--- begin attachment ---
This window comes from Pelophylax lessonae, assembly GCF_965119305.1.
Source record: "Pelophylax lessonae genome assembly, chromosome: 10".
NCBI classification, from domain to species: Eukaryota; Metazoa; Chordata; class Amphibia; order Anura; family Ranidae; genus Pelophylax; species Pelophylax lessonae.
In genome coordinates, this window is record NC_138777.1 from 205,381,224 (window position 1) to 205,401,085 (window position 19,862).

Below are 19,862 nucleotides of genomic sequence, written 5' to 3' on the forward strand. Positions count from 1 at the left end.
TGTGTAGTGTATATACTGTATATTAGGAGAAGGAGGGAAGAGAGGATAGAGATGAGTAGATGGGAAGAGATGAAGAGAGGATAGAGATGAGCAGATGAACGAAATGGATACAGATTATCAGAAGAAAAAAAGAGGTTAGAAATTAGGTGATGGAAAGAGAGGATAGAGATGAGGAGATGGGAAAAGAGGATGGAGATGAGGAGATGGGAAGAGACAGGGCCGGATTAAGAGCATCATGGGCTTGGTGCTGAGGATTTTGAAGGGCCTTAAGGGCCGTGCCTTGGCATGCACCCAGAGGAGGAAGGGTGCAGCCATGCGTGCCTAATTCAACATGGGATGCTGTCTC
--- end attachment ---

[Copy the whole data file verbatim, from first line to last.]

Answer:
This window comes from Pelophylax lessonae, assembly GCF_965119305.1.
Source record: "Pelophylax lessonae genome assembly, chromosome: 10".
NCBI classification, from domain to species: Eukaryota; Metazoa; Chordata; class Amphibia; order Anura; family Ranidae; genus Pelophylax; species Pelophylax lessonae.
In genome coordinates, this window is record NC_138777.1 from 205,381,224 (window position 1) to 205,401,085 (window position 19,862).

Below are 19,862 nucleotides of genomic sequence, written 5' to 3' on the forward strand. Positions count from 1 at the left end.
TGTGTAGTGTATATACTGTATATTAGGAGAAGGAGGGAAGAGAGGATAGAGATGAGTAGATGGGAAGAGATGAAGAGAGGATAGAGATGAGCAGATGAACGAAATGGATACAGATTATCAGAAGAAAAAAAGAGGTTAGAAATTAGGTGATGGAAAGAGAGGATAGAGATGAGGAGATGGGAAAAGAGGATGGAGATGAGGAGATGGGAAGAGACAGGGCCGGATTAAGAGCATCATGGGCTTGGTGCTGAGGATTTTGAAGGGCCTTAAGGGCCGTGCCTTGGCATGCACCCAGAGGAGGAAGGGTGCAGCCATGCGTGCCTAATTCAACATGGGATGCTGTCTC